This weekend’s FAWSL fixtures brought us the final matchup between this season’s top three sides. Manchester City Women travelled to London to face Emma Hayes’ Chelsea Women side. Both sides have aspirations of ending the campaign with a league title, which increases the impetus on this match.
Each side has found some very good form in recent weeks. Manchester City Women have been running rampant against some of the smaller sides in the league, with some new tactics resulting from injury issues. Chelsea Women have continued from strength to strength this season. Only dropping points to Brighton and Hove Albion in the second match of the season, they have gone on to earn impressive victories over Arsenal and Manchester United.
In this tactical analysis, we will look at the tactics Hayes used to come away with the 2-1 win over Nick Cushing’s Manchester City Women’s side. This game went back and forth for the majority of the match before Chelsea Women’s pressure paid off, scoring two goals to seal the win after going down. This analysis will take a look at the specific tactics that proved trumps on the day.
Chelsea Women (4-1-4-1): Berger; Mjelde, Bright, Eriksson, Andersson; Ingle; Cuthbert, Bachmann, Ji, Reiten; England
Manchester City Women (4-3-3): Roebuck; Beckie, Houghton, Bonner, Stokes; Walsh, Weir, Scott; Wullaert, White, Hemp
Chelsea Women set up in the shape that proved successful against Manchester United Women two weeks ago. Fran Kirby missed out on a place in the squad through injury, but this was the only notable absentee. As we will discuss later in this piece, Chelsea used some different formations in-game to defend against City.
Cushing kept his team the same as in previous weeks. Janine Beckie continues at right-back in the absence of Aoife Mannion. Tessa Wullaert began on the right side, but during the match, she was given the freedom to roam around the pitch in support of Ellen White up top. Caroline Weir occupied a deep position closer to Kiera Walsh to add defensive stability for this match.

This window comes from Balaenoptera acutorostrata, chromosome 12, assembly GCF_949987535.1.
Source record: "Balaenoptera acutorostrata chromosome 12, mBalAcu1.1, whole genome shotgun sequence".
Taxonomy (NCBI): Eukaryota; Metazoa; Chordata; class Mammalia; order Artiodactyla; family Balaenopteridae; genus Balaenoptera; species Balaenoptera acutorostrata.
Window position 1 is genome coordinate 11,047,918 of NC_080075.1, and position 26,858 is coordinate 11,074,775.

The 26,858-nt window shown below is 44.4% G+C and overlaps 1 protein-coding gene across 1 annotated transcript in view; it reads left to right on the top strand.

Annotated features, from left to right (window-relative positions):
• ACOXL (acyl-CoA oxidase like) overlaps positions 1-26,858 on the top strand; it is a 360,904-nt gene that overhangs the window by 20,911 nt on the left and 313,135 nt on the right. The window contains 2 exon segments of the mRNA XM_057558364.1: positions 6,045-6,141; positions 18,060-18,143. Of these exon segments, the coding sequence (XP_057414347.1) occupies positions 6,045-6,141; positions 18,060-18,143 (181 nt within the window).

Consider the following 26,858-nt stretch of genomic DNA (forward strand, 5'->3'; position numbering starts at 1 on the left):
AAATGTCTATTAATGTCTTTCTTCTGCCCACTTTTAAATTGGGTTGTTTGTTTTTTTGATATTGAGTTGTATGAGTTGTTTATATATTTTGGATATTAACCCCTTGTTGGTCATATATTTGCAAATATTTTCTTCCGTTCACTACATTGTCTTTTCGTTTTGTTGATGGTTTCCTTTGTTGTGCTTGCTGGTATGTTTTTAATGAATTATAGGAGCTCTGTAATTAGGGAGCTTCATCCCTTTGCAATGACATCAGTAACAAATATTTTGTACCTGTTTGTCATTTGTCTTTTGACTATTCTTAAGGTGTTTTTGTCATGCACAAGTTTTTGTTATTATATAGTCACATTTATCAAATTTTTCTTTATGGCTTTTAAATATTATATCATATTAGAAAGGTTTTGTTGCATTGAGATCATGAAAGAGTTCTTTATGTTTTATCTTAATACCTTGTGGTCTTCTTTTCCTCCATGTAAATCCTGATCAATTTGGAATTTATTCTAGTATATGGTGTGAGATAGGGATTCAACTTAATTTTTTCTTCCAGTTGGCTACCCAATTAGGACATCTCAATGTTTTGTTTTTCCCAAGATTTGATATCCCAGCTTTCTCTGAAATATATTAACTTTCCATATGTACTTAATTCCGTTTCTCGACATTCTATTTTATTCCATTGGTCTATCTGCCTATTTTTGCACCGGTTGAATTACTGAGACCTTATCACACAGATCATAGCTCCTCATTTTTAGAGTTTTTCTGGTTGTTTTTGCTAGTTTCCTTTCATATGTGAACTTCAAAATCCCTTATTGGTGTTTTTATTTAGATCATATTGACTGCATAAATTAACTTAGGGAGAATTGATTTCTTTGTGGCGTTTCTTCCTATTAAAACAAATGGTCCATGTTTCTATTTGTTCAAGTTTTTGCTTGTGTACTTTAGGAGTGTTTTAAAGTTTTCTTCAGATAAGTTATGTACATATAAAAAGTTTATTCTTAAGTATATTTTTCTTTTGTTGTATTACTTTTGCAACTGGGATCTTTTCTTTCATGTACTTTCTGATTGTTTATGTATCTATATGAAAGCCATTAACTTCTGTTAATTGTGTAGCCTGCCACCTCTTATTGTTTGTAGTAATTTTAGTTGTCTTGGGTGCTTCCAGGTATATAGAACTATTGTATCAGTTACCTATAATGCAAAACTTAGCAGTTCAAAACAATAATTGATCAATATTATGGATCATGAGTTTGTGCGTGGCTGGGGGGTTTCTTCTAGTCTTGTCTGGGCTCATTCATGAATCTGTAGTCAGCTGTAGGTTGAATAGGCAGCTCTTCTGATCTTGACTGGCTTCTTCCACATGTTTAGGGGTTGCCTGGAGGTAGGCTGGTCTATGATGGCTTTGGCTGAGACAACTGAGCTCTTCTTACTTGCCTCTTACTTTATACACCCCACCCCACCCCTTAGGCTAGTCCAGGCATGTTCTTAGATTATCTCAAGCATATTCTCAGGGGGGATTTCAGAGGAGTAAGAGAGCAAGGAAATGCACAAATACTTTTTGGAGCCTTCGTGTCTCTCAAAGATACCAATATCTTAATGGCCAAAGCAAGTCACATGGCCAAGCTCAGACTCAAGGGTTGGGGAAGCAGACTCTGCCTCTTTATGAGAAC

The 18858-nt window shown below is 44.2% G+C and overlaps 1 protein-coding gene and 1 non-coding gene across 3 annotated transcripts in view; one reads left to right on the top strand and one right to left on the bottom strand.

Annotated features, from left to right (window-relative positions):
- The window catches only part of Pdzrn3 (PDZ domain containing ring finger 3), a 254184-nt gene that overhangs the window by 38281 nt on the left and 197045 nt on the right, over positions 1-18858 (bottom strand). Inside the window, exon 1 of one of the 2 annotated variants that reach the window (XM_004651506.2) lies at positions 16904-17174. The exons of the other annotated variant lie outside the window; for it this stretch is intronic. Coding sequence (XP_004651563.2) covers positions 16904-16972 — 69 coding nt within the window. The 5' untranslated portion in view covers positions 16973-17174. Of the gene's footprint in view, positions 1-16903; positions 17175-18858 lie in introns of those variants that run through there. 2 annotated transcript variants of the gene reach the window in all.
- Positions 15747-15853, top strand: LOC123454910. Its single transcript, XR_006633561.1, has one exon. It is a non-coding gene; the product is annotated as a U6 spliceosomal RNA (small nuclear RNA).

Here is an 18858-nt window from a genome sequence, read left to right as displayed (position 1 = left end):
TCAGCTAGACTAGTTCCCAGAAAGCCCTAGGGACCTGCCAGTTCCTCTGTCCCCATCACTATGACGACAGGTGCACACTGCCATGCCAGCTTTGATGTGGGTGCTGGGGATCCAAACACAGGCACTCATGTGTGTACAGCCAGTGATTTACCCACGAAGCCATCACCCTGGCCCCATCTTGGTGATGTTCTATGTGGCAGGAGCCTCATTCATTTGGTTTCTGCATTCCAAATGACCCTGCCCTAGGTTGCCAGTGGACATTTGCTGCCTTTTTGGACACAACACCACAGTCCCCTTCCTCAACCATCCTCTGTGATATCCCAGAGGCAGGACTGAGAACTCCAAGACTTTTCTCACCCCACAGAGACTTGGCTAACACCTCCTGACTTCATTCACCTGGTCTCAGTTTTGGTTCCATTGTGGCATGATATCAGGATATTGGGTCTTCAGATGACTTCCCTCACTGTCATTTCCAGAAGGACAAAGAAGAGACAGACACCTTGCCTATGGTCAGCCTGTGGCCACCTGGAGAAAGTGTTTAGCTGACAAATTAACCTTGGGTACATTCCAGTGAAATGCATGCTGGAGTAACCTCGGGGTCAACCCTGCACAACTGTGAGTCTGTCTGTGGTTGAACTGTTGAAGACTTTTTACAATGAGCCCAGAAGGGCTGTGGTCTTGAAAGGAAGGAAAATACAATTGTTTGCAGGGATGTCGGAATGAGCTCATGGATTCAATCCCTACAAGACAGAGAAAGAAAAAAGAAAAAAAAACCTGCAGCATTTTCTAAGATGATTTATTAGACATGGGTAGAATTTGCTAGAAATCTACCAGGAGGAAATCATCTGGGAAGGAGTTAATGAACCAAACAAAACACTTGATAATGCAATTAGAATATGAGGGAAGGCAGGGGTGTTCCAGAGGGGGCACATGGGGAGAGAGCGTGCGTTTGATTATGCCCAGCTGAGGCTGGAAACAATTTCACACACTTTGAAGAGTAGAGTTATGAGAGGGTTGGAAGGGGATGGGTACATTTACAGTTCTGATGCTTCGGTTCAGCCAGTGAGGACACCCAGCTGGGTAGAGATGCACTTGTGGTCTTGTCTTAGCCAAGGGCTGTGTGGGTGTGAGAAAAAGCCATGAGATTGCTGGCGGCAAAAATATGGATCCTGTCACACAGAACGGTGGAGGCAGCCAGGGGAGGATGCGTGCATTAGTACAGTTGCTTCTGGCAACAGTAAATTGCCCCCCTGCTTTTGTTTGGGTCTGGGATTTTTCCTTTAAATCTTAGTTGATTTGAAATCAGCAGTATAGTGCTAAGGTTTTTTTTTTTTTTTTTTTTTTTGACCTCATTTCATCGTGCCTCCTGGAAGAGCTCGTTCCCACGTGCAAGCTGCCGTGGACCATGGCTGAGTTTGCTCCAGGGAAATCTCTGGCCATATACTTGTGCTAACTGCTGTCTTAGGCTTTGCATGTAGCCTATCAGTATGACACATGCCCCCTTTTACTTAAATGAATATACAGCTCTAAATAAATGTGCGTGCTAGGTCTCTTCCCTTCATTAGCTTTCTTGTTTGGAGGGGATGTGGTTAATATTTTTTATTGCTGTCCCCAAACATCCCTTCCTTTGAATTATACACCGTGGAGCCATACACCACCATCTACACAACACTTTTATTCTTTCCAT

Chelsea Women’s quick start
From the first whistle, Chelsea looked to press Manchester City high up the pitch. While they initially lined up in a 4-1-4-1, in their initial structure was a 4-4-2. Using this, Ramona Bachmann was brought forward to play in support of England upfront. Using this two-striker tactic, Hayes tasked her side with restricting City’s midfield from receiving passes from their centre-halves. As one of Bethany England or Bachmann went to press the ball, the other would look to make sure that there were no central passing lanes to find. They specifically marked Kiera Walsh in this dynamic, as they were well aware of her ability to cause danger from her deep playmaker position.
City were then forced to look for wide options, which had a ripple effect higher up the pitch. Stokes and Beckie were both forced to hold deeper positions than they normally do. This kept them from having the same attacking effect on the match as they normally produce. Their positioning away from the players higher up the pitch meant that once they received possession in these deeper areas, they could find forward options many times.
Above you can see an example of this structure set up by Chelsea. When Bonner receives possession, England positions herself to be able to press Steph Houghton if a pass is made there, or step inside if a pass is made into the midfield. Bachmann directly blocks the passing lane into Walsh. Demi Stokes recognises this and drifts wide to allow for an outlet. Chelsea Women delay their pressing in this area to encourage this pass. In the image below, you can see that Gemma Bonner has made the pass into Stokes. As soon as this pass is made, Erin Cuthbert jumps forward pressing Stokes. The press resulted in the away side losing possession in their defensive half.
Chelsea were able to win possession back in dangerous areas on numerous occasions, but could not capitalise on the chances they were able to create. Below you can see an example of Haye’s side pressing City into a turnover. This represents a dangerous area for City, as they are attempting to push numbers forward to get a grasp on the match themselves. Chelsea break quickly and through some intricate play find England in a one-v-one on the right. She beats her defender only to be thwarted by Roebuck in goal. This opportunity represented the first of many Chelsea would get in the remainder of the match.
To bypass this press, City had to alter their structure. Walsh began to take up deeper positions between City’s two centre-halves. This created a 3v2 situation in this area of the pitch. Weir then acted as a third-man to make quick passes off of to move around the Chelsea forwards. Using this tactic, Manchester City Women gained the ability to penetrate Chelsea and hold possession higher up the pitch.
Manchester City Women’s attacking alterations
During the first-half, City were alarmingly quiet. This is not the first time, however, this has happened. Cushing has rued his side’s inability to generate attacking chances in a host of matches this season. Looking at this match, in particular, there were multiple reasons for this. As we spoke on above, City struggled to get around Chelsea’s press. Higher up the pitch, their attacking players seemed disjointed. Hemp was left isolated on the left side. Stokes deeper position due to Beckie’s inclusion at right-back in recent weeks has taken away from her support when breaking down defences. Wullaert spent most of her time down the right side of the pitch, drifting into the centre in an attempt to link White with the rest of the squad. However, the Chelsea centre-halves marshalled these two extremely well.